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We Are Not Saved

We Are Not Saved is a podcast covering Eschatology. While this concept has traditionally been a religious one, and concerned with the end of creation, in this podcast that study has been broadened to include secular ways the world could end (so called x-risks) and also deepened to cover the potential end of nations, cultures and civilizations. The title is taken from the book of Jeremiah, Chapter 8, verse 20: The harvest is past, the summer is ended, and we are not saved.
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Now displaying: February, 2018
Feb 24, 2018

Last episode I talked about trends, and in this episode I want to talk about a specific trend, the increase in people who identify as transgender or gender non-conforming. I offer six theories for why it might be increasing. 

Feb 17, 2018

Tiny trends are all around us. Some of these trends compound, like compound interest, exponential growth that works like a juggernaut destroying whatever came before. Other trends are slower, and harder to notice, and generally only noticed once their impact is already obvious. Like the opioid epidemic and deaths of despair.

Sometimes humans can reverse the trends. Sometimes they reverse naturally and sometimes the only way to reverse them is through instability and violence.

Feb 11, 2018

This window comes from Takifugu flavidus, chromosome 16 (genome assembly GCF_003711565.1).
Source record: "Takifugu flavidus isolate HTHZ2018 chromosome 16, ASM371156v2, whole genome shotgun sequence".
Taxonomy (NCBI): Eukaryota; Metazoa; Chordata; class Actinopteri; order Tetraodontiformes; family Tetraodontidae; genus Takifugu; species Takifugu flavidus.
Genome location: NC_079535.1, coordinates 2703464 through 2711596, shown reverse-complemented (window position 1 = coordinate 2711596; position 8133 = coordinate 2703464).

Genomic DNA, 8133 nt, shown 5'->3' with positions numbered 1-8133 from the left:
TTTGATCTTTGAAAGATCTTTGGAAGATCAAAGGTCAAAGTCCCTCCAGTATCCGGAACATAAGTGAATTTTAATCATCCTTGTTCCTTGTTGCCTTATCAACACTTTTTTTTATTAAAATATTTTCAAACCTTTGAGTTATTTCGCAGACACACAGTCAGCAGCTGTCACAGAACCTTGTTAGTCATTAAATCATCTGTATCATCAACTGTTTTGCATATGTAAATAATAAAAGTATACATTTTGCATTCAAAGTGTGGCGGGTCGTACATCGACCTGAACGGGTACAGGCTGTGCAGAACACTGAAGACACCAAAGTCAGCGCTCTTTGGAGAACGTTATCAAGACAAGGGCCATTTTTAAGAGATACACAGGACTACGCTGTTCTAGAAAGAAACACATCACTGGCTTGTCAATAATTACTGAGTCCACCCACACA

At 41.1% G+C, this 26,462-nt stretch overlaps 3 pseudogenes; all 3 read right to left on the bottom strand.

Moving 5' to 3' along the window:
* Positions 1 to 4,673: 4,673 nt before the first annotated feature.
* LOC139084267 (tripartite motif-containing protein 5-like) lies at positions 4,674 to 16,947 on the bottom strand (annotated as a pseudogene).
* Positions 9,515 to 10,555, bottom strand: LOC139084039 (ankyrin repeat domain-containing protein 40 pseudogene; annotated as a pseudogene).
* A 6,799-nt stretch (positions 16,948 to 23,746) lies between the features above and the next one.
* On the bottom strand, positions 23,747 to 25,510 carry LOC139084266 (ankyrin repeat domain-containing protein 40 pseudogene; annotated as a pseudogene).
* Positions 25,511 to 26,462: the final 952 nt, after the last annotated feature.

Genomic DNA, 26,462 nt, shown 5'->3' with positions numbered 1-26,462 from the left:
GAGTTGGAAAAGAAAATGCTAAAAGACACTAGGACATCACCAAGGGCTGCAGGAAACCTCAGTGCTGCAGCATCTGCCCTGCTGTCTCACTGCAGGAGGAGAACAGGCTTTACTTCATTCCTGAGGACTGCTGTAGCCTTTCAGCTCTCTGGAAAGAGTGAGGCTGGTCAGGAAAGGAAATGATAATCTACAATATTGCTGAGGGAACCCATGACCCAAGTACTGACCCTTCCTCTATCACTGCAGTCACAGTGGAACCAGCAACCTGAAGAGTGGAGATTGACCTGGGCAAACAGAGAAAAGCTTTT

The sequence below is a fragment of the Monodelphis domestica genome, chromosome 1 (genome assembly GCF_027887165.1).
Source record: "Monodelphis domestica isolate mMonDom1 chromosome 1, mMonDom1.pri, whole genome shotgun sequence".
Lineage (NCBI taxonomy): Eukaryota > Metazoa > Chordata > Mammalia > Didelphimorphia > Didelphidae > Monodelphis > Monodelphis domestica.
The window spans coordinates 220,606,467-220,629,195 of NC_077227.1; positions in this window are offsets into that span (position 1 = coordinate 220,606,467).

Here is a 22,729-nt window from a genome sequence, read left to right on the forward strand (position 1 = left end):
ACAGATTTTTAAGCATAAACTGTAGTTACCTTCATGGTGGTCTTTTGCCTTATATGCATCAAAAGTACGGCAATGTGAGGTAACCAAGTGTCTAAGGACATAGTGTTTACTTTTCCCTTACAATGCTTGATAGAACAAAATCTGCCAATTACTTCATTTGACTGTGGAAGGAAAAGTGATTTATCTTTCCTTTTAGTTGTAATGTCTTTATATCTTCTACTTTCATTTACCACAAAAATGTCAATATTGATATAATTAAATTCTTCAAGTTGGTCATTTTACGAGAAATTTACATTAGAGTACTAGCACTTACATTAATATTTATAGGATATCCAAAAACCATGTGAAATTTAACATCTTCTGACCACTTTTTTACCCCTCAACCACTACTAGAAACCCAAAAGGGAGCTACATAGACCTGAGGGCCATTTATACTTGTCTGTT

Once again (though perhaps for the last time) John Brockman of Edge.org has asked a variety of intellectuals to answer his question of the year. This year it was "What is the Last Question?" I spend this episode discussing some of the responses, specifically how they relate to things I've mentioned in previous podcasts and how well they fit into the category of a "last question." And then at the end I give my  "last question."

Feb 3, 2018

After reading a significant number of books from the early 19th century, I noticed that a lot of the better known authors were "communist sympathizers". Which prompted me to examine what communism must have looked like back then, before the full horror of Stalin, and the excesses of the Cultural Revolution. My conclusion is that it must have looked pretty good.

But then we all know how the story turned out, and however good it looked back then, that was an illusion. And if you had banned criticism based on how bad it looked you would have missed out on the chance to avoid some communism's excesses and failures.

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